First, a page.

The standing argument that failing to complete a course of antibiotics could fuel the rise of antibiotic resistance has little evidence, a group of United Kingdom researchers argue in a new paper. Inan analysispublished in the medical journal the BMJ on Thursday, they say that completing a course of antibiotics may instead increase the risk of resistance.
The "complete the course" advice given to patients taking antibiotics is "fallacious" and backed by little evidence, they state in their article, and could lead to antibiotic overuse -- and further resistance.
But other doctors urge caution, and say they aren't ready to change standard advice around taking antibiotics.
The opinion piece suggests that an alternative message, such as "stop when you feel better" could be developed. But the authors accept that more research is needed before this is implemented -- and that this may not apply to all infections.
"We're not at all saying that patients should stop when they feel like it or that patients should ignore their doctor's advice," Tim Peto, professor of medicine at the University of Oxford and a co-author of the article, told CNN.
But Peto believes that ending a course of antibiotics to prevent resistance is a counter-intuitive view and that there is "not enough knowledge" for doctors to know how long antibiotics should be prescribed for.
Current advice to complete your course of antibiotics stems from the early days of antibiotic use, the authors describe. They note that Alexander Fleming's Nobel speech in 1945 includes a vivid story of an imagined patient who takes an insufficient amount of penicillin, leading to a death in another patient who is infected and becomes resistant. "If you use penicillin, use enough," Fleming urged in the speech.
"No one has questioned (this advice) for all this time," said Peto.
"In the scientific world, it's an accepted view that there is too much usage of antibiotics and we want to minimize that. We want to only give them to people who need antibiotics to get better," he said.
The paper then concludes that the public should be encouraged to recognize that antibiotics are a precious and finite natural resource that should be conserved.
But the group's stance has received mixed responses from the medical community.
Don't change behavior just yet
The Royal College of General Practitioners, a network of more than 52,000 family doctors in the UK, urged caution.
"It's important that we take new evidence around how to curb this on board, but we cannot advocate widespread behavior change on the results of just one study," said Professor Helen Stokes-Lampard, the group's chairwoman, in a statement.
Stokes-Lampard recommended that the public should continue following "complete the course" advice until more is known. "We would urge our patients not to change their behavior," she said, adding that changing the accepted "mantra" would "simply confuse people."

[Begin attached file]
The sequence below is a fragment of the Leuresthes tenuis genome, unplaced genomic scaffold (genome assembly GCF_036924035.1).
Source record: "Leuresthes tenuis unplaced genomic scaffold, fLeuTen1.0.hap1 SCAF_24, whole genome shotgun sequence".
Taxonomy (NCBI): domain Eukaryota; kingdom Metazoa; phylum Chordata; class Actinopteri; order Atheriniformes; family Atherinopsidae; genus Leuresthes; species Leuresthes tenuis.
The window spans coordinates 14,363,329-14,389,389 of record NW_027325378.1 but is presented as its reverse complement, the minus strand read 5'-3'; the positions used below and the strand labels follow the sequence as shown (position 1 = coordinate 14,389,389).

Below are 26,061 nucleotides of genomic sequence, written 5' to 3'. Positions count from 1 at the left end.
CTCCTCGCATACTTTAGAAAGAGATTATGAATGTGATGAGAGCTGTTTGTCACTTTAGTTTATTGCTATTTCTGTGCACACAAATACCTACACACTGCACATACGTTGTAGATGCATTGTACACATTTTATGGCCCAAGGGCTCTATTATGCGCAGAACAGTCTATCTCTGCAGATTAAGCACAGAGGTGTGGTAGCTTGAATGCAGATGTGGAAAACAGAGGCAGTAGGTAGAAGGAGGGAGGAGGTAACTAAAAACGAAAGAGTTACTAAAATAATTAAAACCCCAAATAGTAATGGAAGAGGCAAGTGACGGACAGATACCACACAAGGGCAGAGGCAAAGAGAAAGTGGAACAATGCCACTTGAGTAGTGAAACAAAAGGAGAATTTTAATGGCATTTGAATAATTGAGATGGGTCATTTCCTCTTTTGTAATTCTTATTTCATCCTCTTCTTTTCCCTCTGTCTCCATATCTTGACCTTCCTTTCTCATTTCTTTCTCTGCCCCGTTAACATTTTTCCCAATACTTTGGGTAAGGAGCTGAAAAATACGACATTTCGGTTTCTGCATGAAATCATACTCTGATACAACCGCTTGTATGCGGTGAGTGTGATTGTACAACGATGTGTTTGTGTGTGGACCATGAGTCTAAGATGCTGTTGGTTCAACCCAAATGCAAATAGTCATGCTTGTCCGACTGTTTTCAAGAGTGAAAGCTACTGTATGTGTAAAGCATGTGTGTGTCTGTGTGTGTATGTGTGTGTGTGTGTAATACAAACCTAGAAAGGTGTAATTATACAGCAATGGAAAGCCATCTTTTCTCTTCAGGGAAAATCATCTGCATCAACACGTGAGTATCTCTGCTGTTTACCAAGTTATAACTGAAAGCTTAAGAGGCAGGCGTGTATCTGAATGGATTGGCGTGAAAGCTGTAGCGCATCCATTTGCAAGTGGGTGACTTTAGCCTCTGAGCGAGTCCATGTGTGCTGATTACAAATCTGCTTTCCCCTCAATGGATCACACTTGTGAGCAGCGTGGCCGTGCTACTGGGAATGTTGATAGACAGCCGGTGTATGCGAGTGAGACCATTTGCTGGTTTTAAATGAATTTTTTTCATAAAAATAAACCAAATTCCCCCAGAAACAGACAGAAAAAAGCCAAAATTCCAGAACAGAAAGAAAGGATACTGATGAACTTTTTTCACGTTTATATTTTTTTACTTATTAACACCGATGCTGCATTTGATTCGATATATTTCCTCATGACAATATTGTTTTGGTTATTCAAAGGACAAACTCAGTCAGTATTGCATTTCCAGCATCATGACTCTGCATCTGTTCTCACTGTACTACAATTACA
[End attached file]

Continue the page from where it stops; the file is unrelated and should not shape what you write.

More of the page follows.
But she agreed that more clinical trials are needed to understand more about whether courses should be completed, and that people should then take any new evidence into account when guidelines are updated. "We're not at that stage yet," she warned.
The UK's National Health Service says antibiotic resistance is a significant threat to patient safety and both the NHS and World Health Organization presently advise people to complete their antibiotic courses.
But Jodi Lindsay, professor of microbial pathogenesis at St. George's, University of London, believes this new advice -- to stop taking antibiotics once you feel better -- is "sensible."
"The evidence for 'completing the course' is poor, and the length of the course of antibiotics has been estimated based on a fear of under-treating rather than any studies," she said, adding that there are a few exceptions of diseases when longer treatment courses are better, such as tuberculosis, which has a minimum treatment period of six months.
"It remains astonishing that apart from some specific infections and conditions, we still do not know more about the optimum duration of courses or indeed doses in many conditions," added Alison Holmes, professor of infectious diseases at Imperial College London. "Yet this dogma [to complete the course] has been pervasive and persistent."
Peto said more high-quality research is being done on the topic by experts within the field.
"The more one looks, the more we see that we can shorten the duration [of a prescription's length]," he said.
They're trying to avoid blanket statements because of illness such as tuberculosis, he said, but that illness is unusual.
"With normal family practice infections, we just don't know what the optimum length of time is that a patient should [take antibiotics for]," he said.
"What we want is to empower general practitioners to be able to shorten courses on a case-by-case basis if they feel that it's best for the patient."